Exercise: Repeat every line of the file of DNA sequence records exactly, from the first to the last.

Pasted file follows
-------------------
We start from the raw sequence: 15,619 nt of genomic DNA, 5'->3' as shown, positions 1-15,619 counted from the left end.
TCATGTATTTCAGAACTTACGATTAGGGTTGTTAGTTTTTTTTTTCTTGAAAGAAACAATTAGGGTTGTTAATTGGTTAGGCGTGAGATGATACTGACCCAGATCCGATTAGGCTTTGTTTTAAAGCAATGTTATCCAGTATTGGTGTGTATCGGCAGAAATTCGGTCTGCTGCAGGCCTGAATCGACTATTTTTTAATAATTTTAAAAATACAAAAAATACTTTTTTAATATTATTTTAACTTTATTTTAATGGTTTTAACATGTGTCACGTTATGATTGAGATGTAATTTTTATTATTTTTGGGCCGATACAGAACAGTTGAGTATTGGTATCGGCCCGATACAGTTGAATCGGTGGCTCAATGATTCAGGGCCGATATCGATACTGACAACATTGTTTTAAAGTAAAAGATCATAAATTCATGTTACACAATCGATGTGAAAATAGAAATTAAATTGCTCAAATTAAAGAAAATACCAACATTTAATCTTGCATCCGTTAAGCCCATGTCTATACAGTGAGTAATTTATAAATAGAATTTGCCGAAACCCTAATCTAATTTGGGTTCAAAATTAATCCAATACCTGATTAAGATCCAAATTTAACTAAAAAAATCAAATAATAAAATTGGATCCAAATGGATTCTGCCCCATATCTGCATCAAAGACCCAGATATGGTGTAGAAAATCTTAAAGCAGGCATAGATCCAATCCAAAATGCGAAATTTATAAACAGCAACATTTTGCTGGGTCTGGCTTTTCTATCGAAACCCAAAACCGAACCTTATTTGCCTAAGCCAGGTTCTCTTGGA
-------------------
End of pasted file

We start from the raw sequence: 15,619 nt of genomic DNA, 5'->3' as shown, positions 1-15,619 counted from the left end.
TCATGTATTTCAGAACTTACGATTAGGGTTGTTAGTTTTTTTTTTCTTGAAAGAAACAATTAGGGTTGTTAATTGGTTAGGCGTGAGATGATACTGACCCAGATCCGATTAGGCTTTGTTTTAAAGCAATGTTATCCAGTATTGGTGTGTATCGGCAGAAATTCGGTCTGCTGCAGGCCTGAATCGACTATTTTTTAATAATTTTAAAAATACAAAAAATACTTTTTTAATATTATTTTAACTTTATTTTAATGGTTTTAACATGTGTCACGTTATGATTGAGATGTAATTTTTATTATTTTTGGGCCGATACAGAACAGTTGAGTATTGGTATCGGCCCGATACAGTTGAATCGGTGGCTCAATGATTCAGGGCCGATATCGATACTGACAACATTGTTTTAAAGTAAAAGATCATAAATTCATGTTACACAATCGATGTGAAAATAGAAATTAAATTGCTCAAATTAAAGAAAATACCAACATTTAATCTTGCATCCGTTAAGCCCATGTCTATACAGTGAGTAATTTATAAATAGAATTTGCCGAAACCCTAATCTAATTTGGGTTCAAAATTAATCCAATACCTGATTAAGATCCAAATTTAACTAAAAAAATCAAATAATAAAATTGGATCCAAATGGATTCTGCCCCATATCTGCATCAAAGACCCAGATATGGTGTAGAAAATCTTAAAGCAGGCATAGATCCAATCCAAAATGCGAAATTTATAAACAGCAACATTTTGCTGGGTCTGGCTTTTCTATCGAAACCCAAAACCGAACCTTATTTGCCTAAGCCAGGTTCTCTTGGA